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Understanding Sexual Harassment
discussion of boundaries would not be complete without a discussion of legal issues
arising when boundaries are violated. We have mainly focused on the issues of
sexual abuse regarding the power imbalance. But what about the vague but much
legally defined area of sexual harassment? Could a client of yours claim sexual
harassment by you based upon a misconstrued remark or gesture? For this reason
I feel it is important to finish this course with some clarification of legal
issues. Use this section as a yardstick and think of a client you are treating
or have treated who has the potential to take legal action.
harassment can occur in a variety of circumstances, including but not limited
to the following:
The victim as well as the harasser may be a woman
or a man. The victim does not have to be of the opposite sex.
harasser can be the victims supervisor, an agent of the employer, a
supervisor in another area, a co-worker, or a non-employee.
does not have to be the person harassed but could be anyone affected by the
Unlawful sexual harassment may occur without
economic injury to or discharge of the victim.
The harassers conduct
must be unwelcome.
is helpful for the victim to directly inform the harasser that the conduct is
unwelcome and must stop. The victim should use any employer complaint mechanism
or grievance system available.
investigating allegations of sexual harassment, EEOC looks at the whole record:
the circumstances, such as the nature of the sexual advances, and the context
in which the alleged incidents occurred. A determination on the allegations is
made from the facts on a case-by-case basis.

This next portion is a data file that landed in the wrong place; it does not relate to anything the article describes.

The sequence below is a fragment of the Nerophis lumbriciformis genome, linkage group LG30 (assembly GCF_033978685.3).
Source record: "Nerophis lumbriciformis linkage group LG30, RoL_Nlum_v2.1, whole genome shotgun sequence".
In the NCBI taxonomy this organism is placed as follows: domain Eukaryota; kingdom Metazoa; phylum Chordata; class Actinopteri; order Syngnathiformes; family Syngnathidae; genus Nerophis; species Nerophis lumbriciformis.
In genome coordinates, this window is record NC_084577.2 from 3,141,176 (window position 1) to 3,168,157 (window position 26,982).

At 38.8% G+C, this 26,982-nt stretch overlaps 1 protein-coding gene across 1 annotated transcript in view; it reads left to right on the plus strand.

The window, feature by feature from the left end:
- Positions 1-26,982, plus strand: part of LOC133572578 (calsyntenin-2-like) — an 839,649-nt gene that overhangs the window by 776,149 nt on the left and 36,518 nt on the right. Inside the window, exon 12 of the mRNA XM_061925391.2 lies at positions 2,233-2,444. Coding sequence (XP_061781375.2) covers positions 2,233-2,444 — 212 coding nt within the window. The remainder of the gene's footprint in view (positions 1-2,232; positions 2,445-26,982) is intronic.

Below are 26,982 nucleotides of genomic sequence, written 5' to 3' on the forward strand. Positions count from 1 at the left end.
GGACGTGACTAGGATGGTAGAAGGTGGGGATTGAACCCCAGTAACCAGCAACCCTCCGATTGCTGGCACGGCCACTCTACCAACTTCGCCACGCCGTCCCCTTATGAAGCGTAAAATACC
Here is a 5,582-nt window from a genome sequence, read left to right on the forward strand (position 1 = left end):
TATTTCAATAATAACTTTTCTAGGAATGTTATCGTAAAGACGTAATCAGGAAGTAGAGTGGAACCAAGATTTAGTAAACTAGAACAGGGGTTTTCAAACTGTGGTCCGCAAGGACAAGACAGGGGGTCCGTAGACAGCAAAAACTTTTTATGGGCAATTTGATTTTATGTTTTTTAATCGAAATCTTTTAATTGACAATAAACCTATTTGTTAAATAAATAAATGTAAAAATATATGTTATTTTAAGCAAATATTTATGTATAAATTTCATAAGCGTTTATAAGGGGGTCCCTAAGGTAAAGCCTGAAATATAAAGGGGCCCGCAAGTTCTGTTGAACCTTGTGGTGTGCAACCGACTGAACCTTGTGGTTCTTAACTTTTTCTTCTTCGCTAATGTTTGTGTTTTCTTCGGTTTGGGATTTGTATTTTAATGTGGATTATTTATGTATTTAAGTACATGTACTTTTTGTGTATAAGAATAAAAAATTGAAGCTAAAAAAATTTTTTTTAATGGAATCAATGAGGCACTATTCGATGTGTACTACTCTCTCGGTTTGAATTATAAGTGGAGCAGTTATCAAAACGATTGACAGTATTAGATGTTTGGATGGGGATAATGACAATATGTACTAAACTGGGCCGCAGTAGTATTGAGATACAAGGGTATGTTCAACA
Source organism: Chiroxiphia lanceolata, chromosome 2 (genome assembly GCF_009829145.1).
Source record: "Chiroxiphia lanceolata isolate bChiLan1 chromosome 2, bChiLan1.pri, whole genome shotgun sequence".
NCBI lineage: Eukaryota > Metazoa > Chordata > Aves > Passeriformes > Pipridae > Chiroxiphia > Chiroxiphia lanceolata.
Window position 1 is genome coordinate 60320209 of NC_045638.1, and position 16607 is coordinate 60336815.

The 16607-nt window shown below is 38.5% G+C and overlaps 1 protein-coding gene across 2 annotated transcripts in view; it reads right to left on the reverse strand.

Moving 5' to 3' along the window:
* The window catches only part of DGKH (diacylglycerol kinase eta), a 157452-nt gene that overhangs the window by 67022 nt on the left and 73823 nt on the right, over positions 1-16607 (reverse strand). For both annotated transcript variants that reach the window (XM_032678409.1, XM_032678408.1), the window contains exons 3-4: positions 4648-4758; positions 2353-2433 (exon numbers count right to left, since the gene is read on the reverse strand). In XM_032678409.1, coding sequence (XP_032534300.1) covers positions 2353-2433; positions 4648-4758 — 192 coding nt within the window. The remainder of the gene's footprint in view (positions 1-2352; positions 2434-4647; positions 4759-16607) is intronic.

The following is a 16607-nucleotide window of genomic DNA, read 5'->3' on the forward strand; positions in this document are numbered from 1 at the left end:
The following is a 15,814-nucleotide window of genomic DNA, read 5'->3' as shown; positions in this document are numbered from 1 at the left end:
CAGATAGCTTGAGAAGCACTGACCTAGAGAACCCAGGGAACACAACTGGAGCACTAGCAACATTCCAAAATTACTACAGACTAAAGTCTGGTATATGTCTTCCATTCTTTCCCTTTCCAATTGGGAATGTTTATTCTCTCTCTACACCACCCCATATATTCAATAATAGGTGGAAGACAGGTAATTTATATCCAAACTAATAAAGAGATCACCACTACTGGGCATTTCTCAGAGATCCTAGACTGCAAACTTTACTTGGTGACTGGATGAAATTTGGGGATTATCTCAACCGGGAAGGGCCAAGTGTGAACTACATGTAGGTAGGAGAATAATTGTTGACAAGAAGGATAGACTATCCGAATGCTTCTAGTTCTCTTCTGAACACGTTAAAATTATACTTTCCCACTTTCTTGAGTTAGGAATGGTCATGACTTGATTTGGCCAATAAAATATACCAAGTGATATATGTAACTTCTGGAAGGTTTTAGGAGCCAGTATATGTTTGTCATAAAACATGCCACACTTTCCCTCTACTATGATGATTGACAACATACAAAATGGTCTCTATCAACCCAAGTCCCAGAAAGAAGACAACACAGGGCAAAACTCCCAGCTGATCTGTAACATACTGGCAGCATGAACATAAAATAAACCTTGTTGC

Industries v. Ellerth, and Faragher v. City of Boca Raton
An employer is subject to vicarious liability to a victimized employee for
an actionable hostile environment created by a supervisor with immediate (or successively
higher) authority over the employee. When no tangible employment action
is taken, an employer may raise an affirmative defense by showing it exercised
reasonable care to prevent or correct promptly any sexually harassing behavior
and that the employee unreasonably failed to take advantage of any preventive
or corrective opportunities provided by the employer or to avoid harm otherwise.
Peer-Reviewed Journal Article References:
Flanders, C. E., VanKim, N., Anderson, R. E., & Tarasoff, L. A. (2021). Exploring potential determinants of sexual victimization disparities among young sexual minoritized people: A mixed-method study. Psychology of Sexual Orientation and Gender Diversity.
Foote, W. E., & Goodman-Delahunty, J. (2021). Understanding sexual harassment: Evidence-based forensic practice (2nd ed.). American Psychological Association.
Kim, S., & Rutherford, A. (2015). From seduction to sexism: Feminists challenge the ethics of therapist–client sexual relations in 1970s america. History of Psychology, 18(3), 283–296.
Peterson, Z. D., Beagley, M. C., McCallum, E. B., & Artime, T. M. (2019). Sexual attitudes and behaviors among men who are victims, perpetrators, or both victims and perpetrators of adult sexual assault. Psychology of Violence, 9(2), 221–234.
Summers, F. (2017). Sexual relationships between patient and therapist: Boundary violation or collapse of the therapeutic space? Psychoanalytic Psychology, 34(2), 175–181.
According to the EEOC who else can be included in a sexual harassment
lawsuit besides the person harassed? To select and enter your answer go to .